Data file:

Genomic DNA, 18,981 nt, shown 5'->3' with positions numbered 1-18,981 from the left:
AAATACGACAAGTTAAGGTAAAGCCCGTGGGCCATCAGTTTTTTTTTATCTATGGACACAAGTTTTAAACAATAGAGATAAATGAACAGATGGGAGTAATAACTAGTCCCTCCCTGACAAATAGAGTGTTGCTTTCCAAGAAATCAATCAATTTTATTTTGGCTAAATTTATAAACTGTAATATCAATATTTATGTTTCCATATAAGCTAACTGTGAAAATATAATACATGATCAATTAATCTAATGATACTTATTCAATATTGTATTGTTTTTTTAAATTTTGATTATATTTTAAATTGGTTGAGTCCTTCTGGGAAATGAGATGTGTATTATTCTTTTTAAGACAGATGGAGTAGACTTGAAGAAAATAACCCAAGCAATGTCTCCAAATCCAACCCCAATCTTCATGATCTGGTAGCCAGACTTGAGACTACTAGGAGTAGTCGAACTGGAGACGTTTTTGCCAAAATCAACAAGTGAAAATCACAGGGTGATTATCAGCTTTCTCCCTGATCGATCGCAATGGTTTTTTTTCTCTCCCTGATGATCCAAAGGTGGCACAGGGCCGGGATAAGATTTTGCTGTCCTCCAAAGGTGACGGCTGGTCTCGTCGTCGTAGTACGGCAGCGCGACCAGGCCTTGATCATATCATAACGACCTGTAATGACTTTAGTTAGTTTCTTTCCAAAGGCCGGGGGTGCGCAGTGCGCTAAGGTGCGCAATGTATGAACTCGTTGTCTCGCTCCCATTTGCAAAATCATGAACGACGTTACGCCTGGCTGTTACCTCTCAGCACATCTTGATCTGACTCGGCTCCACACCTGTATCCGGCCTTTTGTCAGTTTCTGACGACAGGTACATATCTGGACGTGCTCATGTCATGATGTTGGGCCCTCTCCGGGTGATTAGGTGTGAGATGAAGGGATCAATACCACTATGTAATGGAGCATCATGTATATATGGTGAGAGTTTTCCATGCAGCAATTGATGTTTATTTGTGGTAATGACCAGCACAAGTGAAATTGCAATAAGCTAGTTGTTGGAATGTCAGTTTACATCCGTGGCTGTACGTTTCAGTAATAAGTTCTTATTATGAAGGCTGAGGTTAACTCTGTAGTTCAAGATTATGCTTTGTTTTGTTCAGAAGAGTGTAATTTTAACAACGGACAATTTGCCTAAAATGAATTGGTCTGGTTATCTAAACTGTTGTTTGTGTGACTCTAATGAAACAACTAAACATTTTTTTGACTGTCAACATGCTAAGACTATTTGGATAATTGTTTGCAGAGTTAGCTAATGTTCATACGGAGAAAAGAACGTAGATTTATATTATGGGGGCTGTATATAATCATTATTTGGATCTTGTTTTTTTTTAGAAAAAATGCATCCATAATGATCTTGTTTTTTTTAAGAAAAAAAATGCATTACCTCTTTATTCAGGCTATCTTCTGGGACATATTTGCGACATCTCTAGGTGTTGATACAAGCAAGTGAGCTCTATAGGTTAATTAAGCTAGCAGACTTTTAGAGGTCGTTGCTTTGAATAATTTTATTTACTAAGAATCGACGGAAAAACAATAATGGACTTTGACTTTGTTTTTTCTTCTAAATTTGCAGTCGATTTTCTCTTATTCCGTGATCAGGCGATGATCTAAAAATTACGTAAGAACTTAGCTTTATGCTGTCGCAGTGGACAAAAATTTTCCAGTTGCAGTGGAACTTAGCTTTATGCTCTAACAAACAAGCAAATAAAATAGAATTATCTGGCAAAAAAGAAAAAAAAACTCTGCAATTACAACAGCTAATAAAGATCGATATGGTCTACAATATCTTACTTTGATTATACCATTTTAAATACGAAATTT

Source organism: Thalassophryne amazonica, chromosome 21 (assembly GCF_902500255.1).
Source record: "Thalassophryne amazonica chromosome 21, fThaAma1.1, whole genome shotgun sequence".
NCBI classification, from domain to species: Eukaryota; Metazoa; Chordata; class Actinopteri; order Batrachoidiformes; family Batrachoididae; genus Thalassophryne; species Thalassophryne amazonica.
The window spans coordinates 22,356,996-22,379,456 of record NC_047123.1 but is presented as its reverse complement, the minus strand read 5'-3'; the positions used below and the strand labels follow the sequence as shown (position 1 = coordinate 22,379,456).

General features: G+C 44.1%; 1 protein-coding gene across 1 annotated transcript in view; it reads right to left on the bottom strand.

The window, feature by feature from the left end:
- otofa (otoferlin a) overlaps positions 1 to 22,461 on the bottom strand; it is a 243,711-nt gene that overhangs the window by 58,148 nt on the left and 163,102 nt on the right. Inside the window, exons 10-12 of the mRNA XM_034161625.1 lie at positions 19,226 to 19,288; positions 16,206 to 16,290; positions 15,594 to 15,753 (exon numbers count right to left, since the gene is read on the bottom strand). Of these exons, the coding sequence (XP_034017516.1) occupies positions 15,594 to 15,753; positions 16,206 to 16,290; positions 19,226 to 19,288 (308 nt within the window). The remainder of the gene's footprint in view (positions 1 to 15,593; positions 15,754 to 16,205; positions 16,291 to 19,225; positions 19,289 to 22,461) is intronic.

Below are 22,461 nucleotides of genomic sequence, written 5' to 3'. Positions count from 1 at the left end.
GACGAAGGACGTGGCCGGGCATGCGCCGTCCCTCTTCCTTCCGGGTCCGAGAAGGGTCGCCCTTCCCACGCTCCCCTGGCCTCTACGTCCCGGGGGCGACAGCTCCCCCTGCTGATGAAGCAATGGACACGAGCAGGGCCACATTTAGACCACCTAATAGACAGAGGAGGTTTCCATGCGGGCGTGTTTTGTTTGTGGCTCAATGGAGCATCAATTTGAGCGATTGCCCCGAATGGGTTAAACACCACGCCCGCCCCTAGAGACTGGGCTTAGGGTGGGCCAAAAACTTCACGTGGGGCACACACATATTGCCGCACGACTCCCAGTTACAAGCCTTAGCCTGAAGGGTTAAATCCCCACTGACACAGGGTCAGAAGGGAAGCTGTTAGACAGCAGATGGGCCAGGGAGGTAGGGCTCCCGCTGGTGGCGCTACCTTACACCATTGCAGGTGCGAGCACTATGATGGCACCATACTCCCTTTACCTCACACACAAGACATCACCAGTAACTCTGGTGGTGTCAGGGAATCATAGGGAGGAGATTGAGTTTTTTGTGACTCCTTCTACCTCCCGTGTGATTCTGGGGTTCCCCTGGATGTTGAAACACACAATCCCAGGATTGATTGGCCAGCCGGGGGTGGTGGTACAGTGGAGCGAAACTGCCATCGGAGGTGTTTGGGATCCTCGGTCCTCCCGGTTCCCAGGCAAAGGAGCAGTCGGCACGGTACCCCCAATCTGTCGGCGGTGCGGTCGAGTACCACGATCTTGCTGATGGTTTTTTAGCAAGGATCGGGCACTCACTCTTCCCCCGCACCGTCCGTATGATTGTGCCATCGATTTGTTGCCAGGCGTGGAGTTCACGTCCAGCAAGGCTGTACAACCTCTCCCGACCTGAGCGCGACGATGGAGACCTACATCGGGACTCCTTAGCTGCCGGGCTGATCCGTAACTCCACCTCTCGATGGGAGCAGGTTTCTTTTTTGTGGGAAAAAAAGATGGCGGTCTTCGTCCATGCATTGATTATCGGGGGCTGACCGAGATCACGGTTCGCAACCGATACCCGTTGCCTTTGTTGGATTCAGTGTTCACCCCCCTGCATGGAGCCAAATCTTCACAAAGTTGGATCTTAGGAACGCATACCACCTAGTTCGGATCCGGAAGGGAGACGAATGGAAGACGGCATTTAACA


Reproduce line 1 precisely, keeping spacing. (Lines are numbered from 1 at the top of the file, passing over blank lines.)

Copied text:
Genomic DNA, 18,981 nt, shown 5'->3' with positions numbered 1-18,981 from the left: